The scariest potential abuses of this system both involve people who’d purposefully and knowingly break the rules the school set around this spying system.  Imagine if one of the administrators of the spyware was a closet pedophile or simply thought one of the students was much more mature than his or her years.  Students probably had their laptops sitting on their desks and undressed in front of them fairly often; after all, normal people don’t think their laptop is going to spy on them, so why bother turning it off or closing it before getting ready for bed.  Even worse is the thought that some student or malicious outsider (the classic media definition of ‘hacker’) found out that LMSD had this software installed and was able to break into the spyware system and use it at will.  These are merely suppositions, worse-case scenarios, but they are some of the factors that LMSD should have thought of before implementing spyware on student laptops.  A system such that has this much potential for abuse should have a similarly appropriate level of tracking, alerting and logging to prevent the curious and malicious from doing unethical, illegal and immoral.  Don’t be surprised if at some point in the near future pictures of LMSD students start showing up on the Internet.

The good news is that in addition to the civil suit the Lower Merion School District has been hit with, the FBI has started an investigation into the allegations of wrong doing.  The lawsuit alone is going to cost LMSD more than losing every last laptop would have, possibly by several orders of magnitude.  The business decision to track the laptops therefore turns out to be an utter failure.  Hopefully the FBI will be able to poke around the LMSD systems deeply enough that they’ll find any abuse of the system or confirm the districts assertion that the system was only used 42 times.  This is where all the logging capabilities of the spyware will be tested and the software vendor should expect a subpoena and visit from the FBI soon.  My suggestion to the FBI would be to pay special attention to any system administrator or school official that has had their computer recently re-imaged; while not proof of guilt, given the severity of the potential crimes that could be committed with the schools spyware, it’d be worth sending out the hard drives for recovery of the previous file system.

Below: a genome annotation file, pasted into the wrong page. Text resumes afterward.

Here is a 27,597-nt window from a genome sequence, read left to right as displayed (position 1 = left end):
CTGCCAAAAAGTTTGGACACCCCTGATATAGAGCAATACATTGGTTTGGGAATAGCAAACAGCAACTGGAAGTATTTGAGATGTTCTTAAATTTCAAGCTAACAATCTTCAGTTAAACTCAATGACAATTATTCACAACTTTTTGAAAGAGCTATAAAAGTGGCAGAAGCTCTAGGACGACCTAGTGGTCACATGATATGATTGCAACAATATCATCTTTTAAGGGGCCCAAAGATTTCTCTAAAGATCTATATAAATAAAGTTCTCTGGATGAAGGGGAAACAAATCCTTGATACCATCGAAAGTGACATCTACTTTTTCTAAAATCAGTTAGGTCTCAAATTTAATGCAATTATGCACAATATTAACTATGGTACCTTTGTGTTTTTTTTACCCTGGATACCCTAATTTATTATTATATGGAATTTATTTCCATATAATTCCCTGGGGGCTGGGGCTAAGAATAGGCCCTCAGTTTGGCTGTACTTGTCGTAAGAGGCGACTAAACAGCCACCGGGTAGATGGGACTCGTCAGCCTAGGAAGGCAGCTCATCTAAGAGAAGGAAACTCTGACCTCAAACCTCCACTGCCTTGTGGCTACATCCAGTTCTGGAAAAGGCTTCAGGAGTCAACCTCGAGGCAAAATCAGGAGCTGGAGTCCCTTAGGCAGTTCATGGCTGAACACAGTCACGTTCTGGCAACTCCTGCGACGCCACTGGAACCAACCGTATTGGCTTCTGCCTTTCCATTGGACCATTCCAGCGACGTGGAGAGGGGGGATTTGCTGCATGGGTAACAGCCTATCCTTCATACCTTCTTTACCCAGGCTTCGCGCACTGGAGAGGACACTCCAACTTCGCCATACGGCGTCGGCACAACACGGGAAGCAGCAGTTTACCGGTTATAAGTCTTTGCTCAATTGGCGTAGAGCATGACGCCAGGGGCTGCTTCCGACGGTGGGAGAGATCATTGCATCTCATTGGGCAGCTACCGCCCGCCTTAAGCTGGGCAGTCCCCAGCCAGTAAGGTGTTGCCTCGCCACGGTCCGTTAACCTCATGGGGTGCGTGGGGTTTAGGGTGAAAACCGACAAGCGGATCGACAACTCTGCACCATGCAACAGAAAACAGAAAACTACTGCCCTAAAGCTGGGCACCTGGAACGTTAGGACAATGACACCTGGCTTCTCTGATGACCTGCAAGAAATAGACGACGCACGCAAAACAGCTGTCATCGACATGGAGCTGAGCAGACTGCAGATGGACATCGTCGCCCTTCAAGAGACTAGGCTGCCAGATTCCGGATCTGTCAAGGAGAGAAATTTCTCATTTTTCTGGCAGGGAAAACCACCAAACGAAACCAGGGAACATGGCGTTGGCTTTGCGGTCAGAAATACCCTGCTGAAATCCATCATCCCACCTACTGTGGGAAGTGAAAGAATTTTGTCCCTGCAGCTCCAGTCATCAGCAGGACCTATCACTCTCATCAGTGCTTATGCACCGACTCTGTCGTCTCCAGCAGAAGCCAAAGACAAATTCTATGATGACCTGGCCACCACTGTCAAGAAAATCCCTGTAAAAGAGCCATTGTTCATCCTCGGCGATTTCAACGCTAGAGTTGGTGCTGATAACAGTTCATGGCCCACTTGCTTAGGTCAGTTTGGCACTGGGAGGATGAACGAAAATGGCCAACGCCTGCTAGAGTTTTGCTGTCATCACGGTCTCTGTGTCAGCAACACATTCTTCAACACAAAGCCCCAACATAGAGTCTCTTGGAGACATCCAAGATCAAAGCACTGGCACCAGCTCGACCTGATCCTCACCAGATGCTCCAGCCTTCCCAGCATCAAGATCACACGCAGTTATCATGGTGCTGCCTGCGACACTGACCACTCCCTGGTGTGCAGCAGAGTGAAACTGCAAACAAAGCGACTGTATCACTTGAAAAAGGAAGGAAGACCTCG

I truly hope that the FBI finds that the LMSD number of 42 times the spyware was used is accurate.  That would mean that most of my worst case scenarios haven’t happened.  But I suspect that even if the system wasn’t purposefully abused, 42 only represents the number of times that the spyware was used while going through the proper processes and procedures at the school district; it might have been used or abused many more times by the people who had access to it by design or by flaw.  And even if 42 is accurate, it will be up to a jury to decide if each of those uses were justifiable and legal.  In a civil court it’s going to be much harder for the school district to defend itself than it will be when the criminal charges are brought against the people responsible for the installation of the spyware.  And I’m confident that at least one person will be brought up on charges unless the whole school district is run and managed by people who are perfect angels.  Given that the system has already been abused, I’m pretty sure that supposition has been disproven.

I’m a parent of two pre-teen boys.  I probably wouldn’t have accepted a laptop from the school for either of them personally; I have more than enough computing power at home that I don’t need to bring someone else’s computer into the house.  And if this had happened in my school district, I’d be screaming for blood.  The school administrators who instigated and ran this program need to lose their jobs; they obviously don’t have enough of a moral compass to understand the difference between right and wrong and have no right to be working with children and teaching the next generation.  That may sound harsh, but these are people who thought that the security and safety of a few laptops was more important than the privacy and safety of the students who were using the same laptops.  A piece of hardware may be expensive, but it’s infinitely less important than my children and the children who live in the Lower Merion School District.  The inability to see that fact is proof of their utter lack of suitability to be working with children in the first place.

It may be that we find out that the spyware LMSD installed was never abused and that every instance of it’s use was justifiable.  But the installation and use of the system in the first place without notifying the parents and students was a utter and complete violation of these families civil liberties and right to privacy, not to mention the administrator’s ethical responsibility.  It shows that the school district placed more value on the laptops than the Constitutional rights of these families.  I find that unacceptable and hope that between the civil suit and the FBI investigation a strong message is sent to schools around the country that this sort of spying on students is not and never will be acceptable in any way, shape or form.  I hate to think about what I’d do if I ever found out my sons’ school district was spying on them in this way; there’s a reason I earned the nickname “Captain Privacy”.